For the Many

For the past few days, my conscience and I have been engaged in a wrestling match.  The infamous poem by Martin Niemoller has been echoing through the chambers of my mind.

First they came for the Communists
And I did not speak out
Because I was not a Communist
Then they came for the Socialists
And I did not speak out
Because I was not a Socialist
Then they came for the trade unionists
And I did not speak out
Because I was not a trade unionist
Then they came for the Jews
And I did not speak out
Because I was not a Jew
Then they came for me
And there was no one left
To speak out for me

With less than 48 hours to go before the United Kingdom elects a new Prime Minister, we are sitting at a crossroads not seen since the 1930s.  I will leave anti-extremist activist Maajid Nawaz to set the scene:

It is a thought that had occurred to me previously.  In a time when people are struggling why not promise the world?  It allows you to gloss over the murkier details of your own plans.  And that is the saddest of realities that have brought me to this moment.

As I watch many friends and acquaintances fall in the love with the idea of receiving free stuff in lieu of their morals, it hastens me to wonder why.  Countless times I have asked myself whether it is only me that believes that Jeremy Corbyn and the Labour Party are anti-Semitic?  Surely the fact that in the twelve years since the Equality and Human Rights Commission was formed, only two political parties have ever been investigated for racism – Jeremy Corbyn’s Labour Party and the BNP. That speaks volumes.  But that’s just a report, right?  Well, what about this collection of 125 anti-semitic examples of elected Labour officials?  But that’s just a few (125) bad apples. Where is the actual evidence?  Well, here it is, in a painstakingly researched article by Sara Gibbs.  But it’s just you, nobody else thinks that.  Aside from John LeCarre, Fay Weldon, Joanna Lumley, William Boyd, Simon Callow, Antony Beevor, Sathnam Sanghera, Janina Ramirez, Trevor Phillips, Jimmy Wales, Suzannah Lipscomb, Tom Holland, Frederick Forsyth, Peter Frankopan, Ghanem Nuseibeh, Dan Snow, Fiyaz Mughal, Tony Parsons, Dan Jones, Maajid Nawaz, Oz Katerji, Nick Hewer, Ed Husain, and Terry Jervis.

So why does it matter to me?  Personally.  It is a question so elemental it should not need to be asked.  It is 2019 and we have reached the point where over half of the Jewish people in the UK, approximately 120,000 human beings, are seriously considering leaving the country, depending on Thursday’s vote.  It would be the largest exodus from our shores since King Edward I’s Edict of Expulsion in 1290.  From a human perspective, it is vile that in the present day so many people would feel unsafe amongst us.  The second reason is that I have lived in a society where anti-Semitism was omnipresent.  I spent a decade in Poland where inexplicable hatred and assignments of blame to Jews was commonplace.  The seething resentment often manifested itself in acts of aggression and sometimes violence for the simple reason that when the governing party was of an anti-Semitic mind, it affected social behaviours as it raised the barrier of common decency which used to prevent people from acting in such repulsive ways.  And finally, and most personally,  I am of Jewish ancestry.  Somewhere down the lines of time, it is possible that my ancestors had to flee.  Perhaps they lived in fear.  Perhaps they too were marginalized, hated, persecuted just for the mere fact of what they believed in.  Had things turned out differently, it could quite easily have been me.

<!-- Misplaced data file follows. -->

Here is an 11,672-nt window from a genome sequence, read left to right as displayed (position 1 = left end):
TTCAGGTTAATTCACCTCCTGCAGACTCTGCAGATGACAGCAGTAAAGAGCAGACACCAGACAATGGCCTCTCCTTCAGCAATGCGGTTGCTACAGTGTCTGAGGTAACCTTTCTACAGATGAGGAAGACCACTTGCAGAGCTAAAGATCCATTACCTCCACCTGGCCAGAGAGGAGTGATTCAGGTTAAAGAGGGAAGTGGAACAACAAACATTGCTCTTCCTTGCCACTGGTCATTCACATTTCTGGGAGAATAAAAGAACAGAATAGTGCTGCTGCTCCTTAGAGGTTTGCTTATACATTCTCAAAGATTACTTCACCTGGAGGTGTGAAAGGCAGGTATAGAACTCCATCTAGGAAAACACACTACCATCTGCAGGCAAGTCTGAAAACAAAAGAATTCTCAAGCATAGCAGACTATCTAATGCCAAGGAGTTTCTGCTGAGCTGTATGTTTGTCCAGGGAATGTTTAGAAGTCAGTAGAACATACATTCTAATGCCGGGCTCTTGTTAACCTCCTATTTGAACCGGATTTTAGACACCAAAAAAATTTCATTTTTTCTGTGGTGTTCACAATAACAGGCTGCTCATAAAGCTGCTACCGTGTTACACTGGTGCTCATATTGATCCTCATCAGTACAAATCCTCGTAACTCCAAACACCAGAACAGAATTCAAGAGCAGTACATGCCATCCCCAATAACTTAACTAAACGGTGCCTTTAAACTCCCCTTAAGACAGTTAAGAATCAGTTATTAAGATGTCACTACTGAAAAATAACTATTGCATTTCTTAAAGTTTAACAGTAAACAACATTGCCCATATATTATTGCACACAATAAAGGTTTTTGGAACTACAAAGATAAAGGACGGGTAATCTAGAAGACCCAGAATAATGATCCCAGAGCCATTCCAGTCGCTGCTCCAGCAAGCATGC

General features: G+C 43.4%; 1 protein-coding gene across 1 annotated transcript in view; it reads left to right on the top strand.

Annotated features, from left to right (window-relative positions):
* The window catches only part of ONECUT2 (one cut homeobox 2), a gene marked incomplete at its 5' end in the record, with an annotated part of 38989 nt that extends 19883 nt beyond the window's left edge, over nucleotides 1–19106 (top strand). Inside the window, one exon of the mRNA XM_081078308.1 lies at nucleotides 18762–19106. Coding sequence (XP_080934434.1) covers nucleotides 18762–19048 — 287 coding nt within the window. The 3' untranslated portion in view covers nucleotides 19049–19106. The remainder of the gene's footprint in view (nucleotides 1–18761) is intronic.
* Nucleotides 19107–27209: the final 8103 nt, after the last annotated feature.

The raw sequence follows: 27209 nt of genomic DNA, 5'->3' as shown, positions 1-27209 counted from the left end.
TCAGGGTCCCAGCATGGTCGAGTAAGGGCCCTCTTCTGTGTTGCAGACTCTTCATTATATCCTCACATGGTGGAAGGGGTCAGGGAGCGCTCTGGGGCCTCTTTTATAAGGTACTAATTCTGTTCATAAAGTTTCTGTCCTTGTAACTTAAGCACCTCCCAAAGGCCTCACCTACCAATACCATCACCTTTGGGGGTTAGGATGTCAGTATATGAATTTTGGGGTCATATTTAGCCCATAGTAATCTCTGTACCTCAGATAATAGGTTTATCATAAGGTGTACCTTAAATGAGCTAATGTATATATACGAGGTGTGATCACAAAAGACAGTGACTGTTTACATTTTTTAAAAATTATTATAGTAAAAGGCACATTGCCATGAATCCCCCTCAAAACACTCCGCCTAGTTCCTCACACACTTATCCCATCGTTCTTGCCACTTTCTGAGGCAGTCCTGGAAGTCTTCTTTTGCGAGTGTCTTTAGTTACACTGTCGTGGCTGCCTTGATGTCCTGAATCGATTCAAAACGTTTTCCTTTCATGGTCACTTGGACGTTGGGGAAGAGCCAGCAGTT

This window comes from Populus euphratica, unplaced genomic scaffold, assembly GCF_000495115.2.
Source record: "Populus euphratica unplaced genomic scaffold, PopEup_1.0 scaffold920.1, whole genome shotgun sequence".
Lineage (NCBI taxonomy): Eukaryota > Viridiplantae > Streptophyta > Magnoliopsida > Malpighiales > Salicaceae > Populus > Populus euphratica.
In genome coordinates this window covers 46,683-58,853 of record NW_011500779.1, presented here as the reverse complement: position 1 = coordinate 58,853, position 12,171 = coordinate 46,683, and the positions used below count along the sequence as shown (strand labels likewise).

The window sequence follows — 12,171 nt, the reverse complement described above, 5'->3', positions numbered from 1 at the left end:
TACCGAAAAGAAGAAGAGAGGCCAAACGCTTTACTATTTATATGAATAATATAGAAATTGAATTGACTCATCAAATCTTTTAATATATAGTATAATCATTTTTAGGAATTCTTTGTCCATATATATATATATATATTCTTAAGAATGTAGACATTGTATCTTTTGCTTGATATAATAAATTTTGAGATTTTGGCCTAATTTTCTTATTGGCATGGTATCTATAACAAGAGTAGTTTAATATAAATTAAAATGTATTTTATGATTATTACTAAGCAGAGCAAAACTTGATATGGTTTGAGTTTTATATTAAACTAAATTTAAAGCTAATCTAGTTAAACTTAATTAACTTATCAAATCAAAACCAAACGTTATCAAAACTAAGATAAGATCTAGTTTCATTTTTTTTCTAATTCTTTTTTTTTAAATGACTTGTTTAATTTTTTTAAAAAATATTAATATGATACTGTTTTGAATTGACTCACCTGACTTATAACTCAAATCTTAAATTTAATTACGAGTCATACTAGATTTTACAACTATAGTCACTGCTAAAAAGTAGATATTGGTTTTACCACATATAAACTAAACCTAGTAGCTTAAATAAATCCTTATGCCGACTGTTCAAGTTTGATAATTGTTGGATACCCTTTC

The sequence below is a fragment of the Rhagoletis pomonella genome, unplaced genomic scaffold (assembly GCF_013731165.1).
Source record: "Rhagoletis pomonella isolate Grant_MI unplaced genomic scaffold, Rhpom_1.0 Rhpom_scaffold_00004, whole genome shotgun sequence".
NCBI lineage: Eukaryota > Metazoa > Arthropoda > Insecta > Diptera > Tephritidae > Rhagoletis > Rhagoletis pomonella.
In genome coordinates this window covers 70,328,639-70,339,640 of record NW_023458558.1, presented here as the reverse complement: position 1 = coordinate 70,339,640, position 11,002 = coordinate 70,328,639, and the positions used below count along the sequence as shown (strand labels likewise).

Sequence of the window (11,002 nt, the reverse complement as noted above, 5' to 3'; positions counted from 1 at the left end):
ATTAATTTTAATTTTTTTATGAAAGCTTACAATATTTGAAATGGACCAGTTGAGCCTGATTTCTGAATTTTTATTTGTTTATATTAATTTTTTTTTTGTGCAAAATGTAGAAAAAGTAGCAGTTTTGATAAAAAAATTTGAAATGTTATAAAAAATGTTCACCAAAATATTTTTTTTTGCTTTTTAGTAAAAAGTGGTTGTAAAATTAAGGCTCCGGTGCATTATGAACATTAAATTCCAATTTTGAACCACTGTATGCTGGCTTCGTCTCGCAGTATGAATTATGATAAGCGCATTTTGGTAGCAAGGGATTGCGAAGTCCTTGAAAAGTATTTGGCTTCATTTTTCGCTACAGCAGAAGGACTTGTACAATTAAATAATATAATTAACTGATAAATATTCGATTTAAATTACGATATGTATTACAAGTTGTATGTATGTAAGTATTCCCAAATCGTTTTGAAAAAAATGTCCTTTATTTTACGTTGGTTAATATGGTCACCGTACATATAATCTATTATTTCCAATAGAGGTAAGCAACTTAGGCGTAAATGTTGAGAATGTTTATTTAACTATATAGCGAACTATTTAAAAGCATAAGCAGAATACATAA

Anti-Semitism does not begin with violence.  It begins with words.  Isolation.  Marginalization.  Gradually the norms of society change, and the gates that keep us safe from the worst of the world disappear.  It can become violence.  It can become assault.  It can become murder.  If some of us do not choose to stand guard at these gates we run the risk of making the very same mistakes that we claim to have learned from.  I am not asking you to vote Conservative.  I am asking you not to vote Labour. A vote for Jeremy Corbyn and the Labour Party is a vote that says that the hatred of the Jewish race is fine by you.